The plan has to be updated every five years. The plan includes how and when something will be done and who is responsible for doing it.

Tysinger said she would bring a completed plan soon to commissioners. Then it will go to a state agency for review and then to FEMA to review.

The plan will be available both at town hall and on the town’s Web site.

One update in the past five years certainly worked in Holden Beach’s favor.

“Just getting in sewer has eliminated the risk of ground-water contamination,” Tysinger said.

In other news :

•Commissioners approved a $253,806 lease-purchase agreement for a Vactor truck.

“It’s a big truck that cleans out the sewer system,” Hewett explained. “In the event of a storm, if we should have overwash, the truck could suck out sand in the valve pits.”

The town budgeted $60,000 for this year’s lease payment, he said. The lease-purchase agreement lasts five years.

The truck can also dig holes.

“Even though our sewer lines lie about 3 feet below the surface, this Vactor will actually vacuum a hole around a fiber-optic line. That’s how sensitive it is.”

The truck is also safer, he noted, than a man in a ditch with a backhoe.

The Vactor’s life cycle is 15 years, Hewett said.

•Holden announced Congressman Mike McIntyre is having a meeting for the public with a panel of state and federal veterans from 9:30 to 11:30 a.m. on Sept. 29 in the Brunswick County Association of Realtors’ building on Stone Chimney Road next to the Supply post office.

Staff will be available to help veterans with their benefits claims, help veterans understand what benefits are offered to them and to update veterans on impending federal legislation for veterans.

Holden encouraged all veterans to attend the meeting.

•Commissioners set an emergency-plan-review workshop for 6:15 p.m. on Aug. 12, 45 minutes before the board’s next regularly scheduled meeting.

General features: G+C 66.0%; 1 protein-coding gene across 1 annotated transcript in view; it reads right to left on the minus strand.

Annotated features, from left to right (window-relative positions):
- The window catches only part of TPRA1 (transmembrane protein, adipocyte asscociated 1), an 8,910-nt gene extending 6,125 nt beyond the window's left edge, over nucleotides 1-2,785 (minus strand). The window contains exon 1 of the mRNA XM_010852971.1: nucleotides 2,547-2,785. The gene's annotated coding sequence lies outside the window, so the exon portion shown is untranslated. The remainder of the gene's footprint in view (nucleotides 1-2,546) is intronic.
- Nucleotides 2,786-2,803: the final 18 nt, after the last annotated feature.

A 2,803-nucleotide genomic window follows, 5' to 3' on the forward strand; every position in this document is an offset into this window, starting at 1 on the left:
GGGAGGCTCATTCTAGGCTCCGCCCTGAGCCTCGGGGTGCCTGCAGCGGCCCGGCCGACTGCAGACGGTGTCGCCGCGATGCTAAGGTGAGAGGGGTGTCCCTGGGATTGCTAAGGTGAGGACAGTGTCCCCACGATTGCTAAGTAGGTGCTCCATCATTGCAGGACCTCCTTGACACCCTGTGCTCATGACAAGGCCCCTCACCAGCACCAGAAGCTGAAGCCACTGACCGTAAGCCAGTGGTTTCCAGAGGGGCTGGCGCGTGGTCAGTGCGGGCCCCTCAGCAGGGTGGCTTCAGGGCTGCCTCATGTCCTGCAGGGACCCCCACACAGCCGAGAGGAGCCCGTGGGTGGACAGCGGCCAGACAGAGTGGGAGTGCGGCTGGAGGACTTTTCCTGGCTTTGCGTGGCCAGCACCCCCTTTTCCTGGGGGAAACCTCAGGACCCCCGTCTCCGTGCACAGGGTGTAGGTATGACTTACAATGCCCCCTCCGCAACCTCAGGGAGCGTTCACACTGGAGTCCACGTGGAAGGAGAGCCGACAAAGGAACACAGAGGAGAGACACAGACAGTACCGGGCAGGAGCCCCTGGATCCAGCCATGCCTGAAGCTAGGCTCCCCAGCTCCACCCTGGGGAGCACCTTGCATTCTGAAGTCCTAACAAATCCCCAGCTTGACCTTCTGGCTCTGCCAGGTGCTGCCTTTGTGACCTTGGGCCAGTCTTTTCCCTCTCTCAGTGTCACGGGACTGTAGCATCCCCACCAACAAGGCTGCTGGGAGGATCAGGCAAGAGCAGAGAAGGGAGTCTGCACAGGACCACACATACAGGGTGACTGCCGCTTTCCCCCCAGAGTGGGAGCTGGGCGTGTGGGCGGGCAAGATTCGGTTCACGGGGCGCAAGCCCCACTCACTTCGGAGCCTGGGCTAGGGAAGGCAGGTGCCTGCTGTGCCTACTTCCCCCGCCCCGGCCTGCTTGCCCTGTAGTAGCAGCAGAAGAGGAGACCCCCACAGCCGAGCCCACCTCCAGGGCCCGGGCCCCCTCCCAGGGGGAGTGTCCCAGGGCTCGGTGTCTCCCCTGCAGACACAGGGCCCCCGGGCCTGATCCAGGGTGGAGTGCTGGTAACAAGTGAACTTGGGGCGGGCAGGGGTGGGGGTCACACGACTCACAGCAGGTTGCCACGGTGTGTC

The public is invited to both. The regular meeting starts at 7 that night.

•When the occupancy tax was adopted on Holden Beach, the mayor said it was decided the information is collectively available but not individually.

“You will not be able to see what each company takes in,” Holden said. “The totals are available.”

•Glander said, “Our planning and zoning board was very wise to wait and see what happens (with a ban on cabanas) on a neighboring island.”

The commissioner said he read a letter to the editor in the Beacon about a family that had packed up its cabana in Ohio and drove it down here only to find out it couldn’t be used on the neighboring beach.

Glander said he hopes the board determines Holden Beach’s policy on cabanas before next season, and no matter what it decides makes sure to get the word out to tourists.

•Three days after it was suggested at the town’s last meeting, public works director Chris Clemmons and his crew had marked crosswalk strips to the beach public access areas.

•The garage doors for the town’s new, off-island Emergency Operations Center have not arrived as promised.

“We’ve got the architect trying to find out where they are,” Hewett said.

•A prison crew worked on a spoil area on the island recently after a surveyor said the brush was so thick he couldn’t get to his destination.

“We were taking advantage of some free labor,” Hewett said.

•Town officials will be making a hardware connection on July 31 and want to advise the public regular service may not be available on that day.

•Island resident Sheila Young said she saw two or three garbage bags next to garbage cans and wanted to make sure the policy is for garbagemen to empty only the cans and not pick up the bags.

She was told that was true.

Young said the garbage bags are not only an eyesore but also attract wild animals.

“It seems some of these rentals are having more people than two (garbage) cans,” she said.

Staley said, “Everywhere I saw garbage bags, there was only one can.”

•Holden Beach resident Gay Atkins asked if there is any current project for beach renourishment.

Staley said, “There is no project for sand right now.”

“I know this board ran on supporting the sand projects,” Atkins said.

•At the countywide meeting on proposed setbacks for oceanfront homes, Miller said Holden Beach was better represented than any other area in the county.

•Commissioners went into executive session after the announced agenda items to discuss dredging issues in Holden Beach Harbor.